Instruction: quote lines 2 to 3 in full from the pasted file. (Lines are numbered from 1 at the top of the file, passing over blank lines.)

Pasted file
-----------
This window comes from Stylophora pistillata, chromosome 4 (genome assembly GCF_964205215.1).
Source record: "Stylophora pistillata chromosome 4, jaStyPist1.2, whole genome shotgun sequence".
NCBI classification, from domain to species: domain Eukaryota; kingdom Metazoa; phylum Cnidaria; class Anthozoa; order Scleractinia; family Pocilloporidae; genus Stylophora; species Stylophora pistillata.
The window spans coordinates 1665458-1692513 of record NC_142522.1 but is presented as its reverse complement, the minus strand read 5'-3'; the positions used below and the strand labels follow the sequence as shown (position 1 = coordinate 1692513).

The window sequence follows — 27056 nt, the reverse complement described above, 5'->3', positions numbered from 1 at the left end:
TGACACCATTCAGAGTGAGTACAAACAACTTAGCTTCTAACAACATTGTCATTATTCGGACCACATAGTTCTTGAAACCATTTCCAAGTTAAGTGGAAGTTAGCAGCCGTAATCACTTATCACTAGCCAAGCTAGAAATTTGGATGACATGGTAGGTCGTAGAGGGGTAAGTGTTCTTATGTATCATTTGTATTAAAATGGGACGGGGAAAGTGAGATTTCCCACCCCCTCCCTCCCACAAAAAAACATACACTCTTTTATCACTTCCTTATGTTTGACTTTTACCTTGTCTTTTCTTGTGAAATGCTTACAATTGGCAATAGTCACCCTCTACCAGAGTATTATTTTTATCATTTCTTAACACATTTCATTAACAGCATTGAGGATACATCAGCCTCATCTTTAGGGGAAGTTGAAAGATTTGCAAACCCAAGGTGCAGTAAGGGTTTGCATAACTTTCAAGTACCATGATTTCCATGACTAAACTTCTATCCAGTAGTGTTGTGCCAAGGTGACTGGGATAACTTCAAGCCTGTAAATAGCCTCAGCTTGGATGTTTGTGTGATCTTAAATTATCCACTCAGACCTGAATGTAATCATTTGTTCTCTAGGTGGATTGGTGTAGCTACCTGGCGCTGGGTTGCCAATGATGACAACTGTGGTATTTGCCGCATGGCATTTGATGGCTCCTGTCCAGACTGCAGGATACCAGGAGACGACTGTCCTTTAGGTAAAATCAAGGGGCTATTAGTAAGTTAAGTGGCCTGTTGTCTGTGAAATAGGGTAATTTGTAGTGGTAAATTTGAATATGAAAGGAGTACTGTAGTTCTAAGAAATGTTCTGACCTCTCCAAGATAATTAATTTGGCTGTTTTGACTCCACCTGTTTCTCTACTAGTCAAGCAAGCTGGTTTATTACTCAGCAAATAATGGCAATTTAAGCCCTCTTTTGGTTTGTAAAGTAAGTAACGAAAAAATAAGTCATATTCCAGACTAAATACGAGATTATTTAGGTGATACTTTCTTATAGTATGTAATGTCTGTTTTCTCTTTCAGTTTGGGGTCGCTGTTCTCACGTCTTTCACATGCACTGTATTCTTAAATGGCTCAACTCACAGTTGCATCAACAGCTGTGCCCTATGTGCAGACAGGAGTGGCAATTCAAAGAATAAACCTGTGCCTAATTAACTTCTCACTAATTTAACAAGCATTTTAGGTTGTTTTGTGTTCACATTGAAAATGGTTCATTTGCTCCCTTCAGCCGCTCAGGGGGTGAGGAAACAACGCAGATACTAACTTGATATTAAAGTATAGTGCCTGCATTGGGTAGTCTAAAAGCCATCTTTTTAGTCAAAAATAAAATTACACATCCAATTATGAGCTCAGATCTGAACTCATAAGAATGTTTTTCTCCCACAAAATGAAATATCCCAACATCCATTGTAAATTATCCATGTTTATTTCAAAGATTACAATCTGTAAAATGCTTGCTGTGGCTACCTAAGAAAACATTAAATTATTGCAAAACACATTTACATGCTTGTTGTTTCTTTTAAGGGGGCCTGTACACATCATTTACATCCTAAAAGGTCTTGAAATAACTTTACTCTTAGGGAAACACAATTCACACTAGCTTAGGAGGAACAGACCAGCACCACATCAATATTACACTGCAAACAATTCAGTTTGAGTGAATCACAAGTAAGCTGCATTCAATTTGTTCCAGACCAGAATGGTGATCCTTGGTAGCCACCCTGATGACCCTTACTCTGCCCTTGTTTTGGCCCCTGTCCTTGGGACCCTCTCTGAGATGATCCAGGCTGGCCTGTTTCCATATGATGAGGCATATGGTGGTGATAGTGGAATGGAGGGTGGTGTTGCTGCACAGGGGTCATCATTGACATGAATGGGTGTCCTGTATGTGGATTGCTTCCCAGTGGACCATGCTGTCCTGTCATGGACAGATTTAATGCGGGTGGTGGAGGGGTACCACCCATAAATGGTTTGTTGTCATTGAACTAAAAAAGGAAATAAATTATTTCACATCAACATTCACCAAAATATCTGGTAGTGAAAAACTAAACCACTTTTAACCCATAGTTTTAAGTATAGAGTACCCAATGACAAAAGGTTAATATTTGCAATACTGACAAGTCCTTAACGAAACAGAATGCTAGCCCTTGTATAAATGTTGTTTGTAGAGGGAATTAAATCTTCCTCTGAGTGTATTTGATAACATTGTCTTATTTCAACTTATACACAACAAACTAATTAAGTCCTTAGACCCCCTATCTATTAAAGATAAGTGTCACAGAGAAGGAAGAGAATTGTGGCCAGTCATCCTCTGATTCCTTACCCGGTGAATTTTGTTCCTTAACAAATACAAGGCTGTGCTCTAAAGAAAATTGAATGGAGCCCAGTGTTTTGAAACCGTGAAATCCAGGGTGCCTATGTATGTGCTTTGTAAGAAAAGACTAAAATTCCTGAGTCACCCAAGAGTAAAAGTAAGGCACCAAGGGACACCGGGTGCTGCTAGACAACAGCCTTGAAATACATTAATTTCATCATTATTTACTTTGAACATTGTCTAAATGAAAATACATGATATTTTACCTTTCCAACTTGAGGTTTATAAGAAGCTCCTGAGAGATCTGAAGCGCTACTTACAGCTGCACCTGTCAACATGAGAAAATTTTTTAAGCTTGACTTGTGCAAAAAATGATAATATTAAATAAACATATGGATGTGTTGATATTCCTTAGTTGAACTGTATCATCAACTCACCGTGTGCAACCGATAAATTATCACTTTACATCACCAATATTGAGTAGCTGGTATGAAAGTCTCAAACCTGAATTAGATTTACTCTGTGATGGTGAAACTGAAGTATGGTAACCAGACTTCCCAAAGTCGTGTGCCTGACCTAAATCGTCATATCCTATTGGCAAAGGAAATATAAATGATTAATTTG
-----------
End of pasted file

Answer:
Source record: "Stylophora pistillata chromosome 4, jaStyPist1.2, whole genome shotgun sequence".
NCBI classification, from domain to species: domain Eukaryota; kingdom Metazoa; phylum Cnidaria; class Anthozoa; order Scleractinia; family Pocilloporidae; genus Stylophora; species Stylophora pistillata.